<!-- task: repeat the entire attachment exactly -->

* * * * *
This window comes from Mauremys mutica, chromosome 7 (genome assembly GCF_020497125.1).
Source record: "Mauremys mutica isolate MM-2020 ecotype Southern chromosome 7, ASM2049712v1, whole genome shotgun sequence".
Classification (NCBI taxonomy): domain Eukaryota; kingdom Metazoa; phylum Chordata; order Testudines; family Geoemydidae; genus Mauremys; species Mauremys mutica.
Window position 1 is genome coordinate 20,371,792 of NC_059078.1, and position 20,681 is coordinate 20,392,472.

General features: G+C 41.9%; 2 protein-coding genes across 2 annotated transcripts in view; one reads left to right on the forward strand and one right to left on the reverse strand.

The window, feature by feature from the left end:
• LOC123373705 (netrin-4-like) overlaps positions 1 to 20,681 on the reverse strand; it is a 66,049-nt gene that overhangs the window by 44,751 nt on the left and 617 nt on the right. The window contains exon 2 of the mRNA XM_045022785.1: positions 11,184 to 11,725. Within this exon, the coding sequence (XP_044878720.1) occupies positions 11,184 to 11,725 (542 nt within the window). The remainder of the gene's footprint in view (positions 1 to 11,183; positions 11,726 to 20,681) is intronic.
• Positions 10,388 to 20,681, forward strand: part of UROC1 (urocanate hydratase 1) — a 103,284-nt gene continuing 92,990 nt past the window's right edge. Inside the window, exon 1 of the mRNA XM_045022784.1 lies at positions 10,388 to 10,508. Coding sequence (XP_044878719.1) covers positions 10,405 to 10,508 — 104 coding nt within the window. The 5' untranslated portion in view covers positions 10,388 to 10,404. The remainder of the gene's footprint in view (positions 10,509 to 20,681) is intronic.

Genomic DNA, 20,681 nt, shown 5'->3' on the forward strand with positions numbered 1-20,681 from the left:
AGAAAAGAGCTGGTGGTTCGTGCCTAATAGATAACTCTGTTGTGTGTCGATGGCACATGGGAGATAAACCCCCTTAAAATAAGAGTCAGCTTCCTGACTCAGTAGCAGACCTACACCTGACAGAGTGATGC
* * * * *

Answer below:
This window comes from Mauremys mutica, chromosome 7 (genome assembly GCF_020497125.1).
Source record: "Mauremys mutica isolate MM-2020 ecotype Southern chromosome 7, ASM2049712v1, whole genome shotgun sequence".
Classification (NCBI taxonomy): domain Eukaryota; kingdom Metazoa; phylum Chordata; order Testudines; family Geoemydidae; genus Mauremys; species Mauremys mutica.
Window position 1 is genome coordinate 20,371,792 of NC_059078.1, and position 20,681 is coordinate 20,392,472.

General features: G+C 41.9%; 2 protein-coding genes across 2 annotated transcripts in view; one reads left to right on the forward strand and one right to left on the reverse strand.

The window, feature by feature from the left end:
• LOC123373705 (netrin-4-like) overlaps positions 1 to 20,681 on the reverse strand; it is a 66,049-nt gene that overhangs the window by 44,751 nt on the left and 617 nt on the right. The window contains exon 2 of the mRNA XM_045022785.1: positions 11,184 to 11,725. Within this exon, the coding sequence (XP_044878720.1) occupies positions 11,184 to 11,725 (542 nt within the window). The remainder of the gene's footprint in view (positions 1 to 11,183; positions 11,726 to 20,681) is intronic.
• Positions 10,388 to 20,681, forward strand: part of UROC1 (urocanate hydratase 1) — a 103,284-nt gene continuing 92,990 nt past the window's right edge. Inside the window, exon 1 of the mRNA XM_045022784.1 lies at positions 10,388 to 10,508. Coding sequence (XP_044878719.1) covers positions 10,405 to 10,508 — 104 coding nt within the window. The 5' untranslated portion in view covers positions 10,388 to 10,404. The remainder of the gene's footprint in view (positions 10,509 to 20,681) is intronic.

Genomic DNA, 20,681 nt, shown 5'->3' on the forward strand with positions numbered 1-20,681 from the left:
AGAAAAGAGCTGGTGGTTCGTGCCTAATAGATAACTCTGTTGTGTGTCGATGGCACATGGGAGATAAACCCCCTTAAAATAAGAGTCAGCTTCCTGACTCAGTAGCAGACCTACACCTGACAGAGTGATGC